Culture. Couture. Cuisine.Italy has it all and she's willing to share. Explore the world's first tourist destination with this thoroughly researched and enjoyed trip of a lifetime. This true story of a mother-daughter trip incorporates the traditional triumvirate (Venice-Florence-Rome) with Tuscany and the Amalfi Coast, resulting in a perfect armchair tour of urban and rural Italy.
Written with a light, entertaining voice, reading this book may cause an irresistible urge to travel to Italy.
Culture. Couture. Cuisine.
Italy has it all and she’s willing to share. Explore the world’s original tourist destination with this thoroughly researched and enjoyed trip of a lifetime. Share this delightful Italian adventure as Jan and her daughter meet old friends, make new ones and discover the myriad ways travel can expand and improve relationships and change the way we see the world. Incorporating the traditional triumvirate (Venice-Florence-Rome) with Tuscany and the Amalfi Coast, their trip is a perfect blend of urban and rural Italy.
A Pocketful of Light features the Fibonacci Sequence, a few non-painful history lessons and some funky Italian phrases as well as the friendly recounting of two travelers exploring the second greatest country in the world.
Warning: Reading this book may cause an irresistible urge to travel to Italy.
We asked the author:
What inspired you to write about your trip to Italy?
Italy has always fascinated me: the food, the fashion, the culture, the history. Writing about our whole experience provided a method to remember the sights and sounds, and to share the lessons and tips we learned with others who are interested in traveling to Italy. When my sixteen-year-old daughter announced that she didn’t want to go to Italy, and didn’t want to be away from home that long, my first (secret) thought was, ‘the added controversy will be perfect for the book!’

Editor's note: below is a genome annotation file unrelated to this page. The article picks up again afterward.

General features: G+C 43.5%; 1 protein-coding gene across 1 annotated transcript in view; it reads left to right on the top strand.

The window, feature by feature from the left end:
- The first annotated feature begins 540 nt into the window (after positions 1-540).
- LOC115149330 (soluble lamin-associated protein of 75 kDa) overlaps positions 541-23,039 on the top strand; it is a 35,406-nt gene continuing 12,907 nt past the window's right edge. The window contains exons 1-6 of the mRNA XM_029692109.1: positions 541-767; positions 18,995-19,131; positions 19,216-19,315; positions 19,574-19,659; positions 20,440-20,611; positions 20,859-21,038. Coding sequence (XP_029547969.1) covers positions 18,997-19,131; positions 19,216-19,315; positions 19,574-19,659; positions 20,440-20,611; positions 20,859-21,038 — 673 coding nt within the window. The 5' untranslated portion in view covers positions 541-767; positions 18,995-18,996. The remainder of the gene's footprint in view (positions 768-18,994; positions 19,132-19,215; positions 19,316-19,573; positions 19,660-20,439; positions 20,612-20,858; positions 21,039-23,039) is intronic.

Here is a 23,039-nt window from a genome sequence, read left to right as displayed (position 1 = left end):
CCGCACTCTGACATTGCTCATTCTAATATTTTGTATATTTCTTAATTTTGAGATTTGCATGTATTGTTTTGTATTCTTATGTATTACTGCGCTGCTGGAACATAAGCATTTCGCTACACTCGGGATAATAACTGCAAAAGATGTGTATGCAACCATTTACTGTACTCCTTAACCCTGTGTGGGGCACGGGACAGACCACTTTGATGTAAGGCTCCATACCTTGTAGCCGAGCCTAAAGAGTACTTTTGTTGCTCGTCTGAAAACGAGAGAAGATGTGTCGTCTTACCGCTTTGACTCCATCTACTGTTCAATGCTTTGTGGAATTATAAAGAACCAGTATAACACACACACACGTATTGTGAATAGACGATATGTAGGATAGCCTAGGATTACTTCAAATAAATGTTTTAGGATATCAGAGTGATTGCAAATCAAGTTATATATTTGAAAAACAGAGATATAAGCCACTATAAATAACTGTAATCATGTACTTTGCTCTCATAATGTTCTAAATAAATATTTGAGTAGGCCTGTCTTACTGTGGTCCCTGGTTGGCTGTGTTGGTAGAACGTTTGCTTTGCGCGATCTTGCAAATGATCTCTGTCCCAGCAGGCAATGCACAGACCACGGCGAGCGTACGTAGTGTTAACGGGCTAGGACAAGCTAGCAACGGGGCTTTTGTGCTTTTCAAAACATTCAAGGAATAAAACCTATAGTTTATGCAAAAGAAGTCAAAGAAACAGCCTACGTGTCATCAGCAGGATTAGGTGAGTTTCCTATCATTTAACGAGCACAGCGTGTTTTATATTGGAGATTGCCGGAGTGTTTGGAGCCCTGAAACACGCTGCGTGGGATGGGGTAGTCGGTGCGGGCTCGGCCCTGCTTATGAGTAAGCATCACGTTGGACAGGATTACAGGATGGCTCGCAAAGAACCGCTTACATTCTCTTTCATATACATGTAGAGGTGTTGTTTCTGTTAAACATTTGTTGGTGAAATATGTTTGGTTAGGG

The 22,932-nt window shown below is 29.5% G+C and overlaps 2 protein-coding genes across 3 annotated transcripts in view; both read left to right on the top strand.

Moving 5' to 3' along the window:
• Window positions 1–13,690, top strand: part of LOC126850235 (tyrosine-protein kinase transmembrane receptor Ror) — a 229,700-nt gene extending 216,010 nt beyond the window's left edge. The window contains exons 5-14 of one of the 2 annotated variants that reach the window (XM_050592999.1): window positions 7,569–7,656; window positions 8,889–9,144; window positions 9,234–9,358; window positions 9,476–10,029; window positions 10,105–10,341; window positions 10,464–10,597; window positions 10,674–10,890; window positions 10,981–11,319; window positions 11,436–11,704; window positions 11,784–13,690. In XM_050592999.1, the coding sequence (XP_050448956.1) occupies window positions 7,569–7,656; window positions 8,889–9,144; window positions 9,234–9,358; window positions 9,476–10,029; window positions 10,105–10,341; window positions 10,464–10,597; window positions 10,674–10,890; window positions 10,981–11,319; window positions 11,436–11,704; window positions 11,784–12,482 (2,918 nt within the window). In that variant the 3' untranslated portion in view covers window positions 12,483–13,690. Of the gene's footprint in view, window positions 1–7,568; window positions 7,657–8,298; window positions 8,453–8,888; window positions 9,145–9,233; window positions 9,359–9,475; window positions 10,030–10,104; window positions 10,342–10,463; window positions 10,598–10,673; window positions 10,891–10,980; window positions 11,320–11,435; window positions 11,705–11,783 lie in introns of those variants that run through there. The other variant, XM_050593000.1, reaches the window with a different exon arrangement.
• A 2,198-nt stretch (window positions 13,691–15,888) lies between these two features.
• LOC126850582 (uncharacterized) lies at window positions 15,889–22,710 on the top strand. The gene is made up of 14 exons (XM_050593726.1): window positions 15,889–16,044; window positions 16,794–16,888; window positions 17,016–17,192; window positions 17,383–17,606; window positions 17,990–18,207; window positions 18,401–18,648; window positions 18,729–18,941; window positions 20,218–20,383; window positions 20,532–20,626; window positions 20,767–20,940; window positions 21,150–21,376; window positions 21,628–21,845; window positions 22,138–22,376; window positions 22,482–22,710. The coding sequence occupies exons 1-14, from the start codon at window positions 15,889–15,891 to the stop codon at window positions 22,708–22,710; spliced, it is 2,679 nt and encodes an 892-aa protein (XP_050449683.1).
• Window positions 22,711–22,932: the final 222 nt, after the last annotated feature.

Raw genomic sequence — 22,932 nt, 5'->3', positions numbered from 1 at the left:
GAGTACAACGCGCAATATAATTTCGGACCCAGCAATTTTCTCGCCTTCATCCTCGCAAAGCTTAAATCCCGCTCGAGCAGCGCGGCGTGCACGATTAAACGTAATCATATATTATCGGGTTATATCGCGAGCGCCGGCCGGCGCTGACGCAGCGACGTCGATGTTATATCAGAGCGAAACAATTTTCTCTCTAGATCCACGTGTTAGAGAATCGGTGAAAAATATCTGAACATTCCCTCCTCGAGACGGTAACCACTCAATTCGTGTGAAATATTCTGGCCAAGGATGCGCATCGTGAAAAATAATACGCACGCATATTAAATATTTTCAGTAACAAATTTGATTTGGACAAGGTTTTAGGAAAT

The preparation and planning were all-consuming—I spent eighteen months envisioning the trip, adding sights to our itinerary, then removing them again, finding restaurants and hotels, making reservations, etc. I even contacted our friend Siw, from Oslo, Norway, who lived with us for a year in the mir-eighties as part of a foreign exchange student program. We hadn’t seen each other in twenty-five years, so part of the trip was a mini family reunion. If my book can save another traveler some planning time, or help them think of a detail they hadn’t thought of before, then I’m happy.
The finished product provides budget information, itinerary ideas, resources, and a recipe for Puttanesca along with an easy-reading story about our trip. My daughter has read the book several times, and she promised me next time I take her to Europe, she won’t say she wants to go home every day.
Do you have one favorite tip for travelers?
When you’re traveling to a foreign country, especially if you don’t speak the language, the pocket itinerary cheat sheet is invaluable. When we landed in Venice, the airport itself was a bit overwhelming. I’d thought I was ready for the Italian language, having practiced and learned some rudimentary vocabulary, but the first time we asked someone for directions and they blasted us with rapid-fire Italian, I had to ask them to repeat themselves three times. My pocket itinerary cheat sheet contained lists of basic directions to and from each hotel along our circuit, so when we landed at an airport or train station, we’d know exactly which direction to go next. When leaving the hotel a few days later, we’d know where to check the schedules, where to board the plane or train, and the fastest way to get there. Taking the time to figure all of this out from home saved us tons of stress and time during the vacation.
Will you travel to Italy again?
I hope so! It was meant to be a once-in-a-lifetime trip, but it’s definitely worth a second visit. I still have a list of places we didn’t have time to visit the first time around.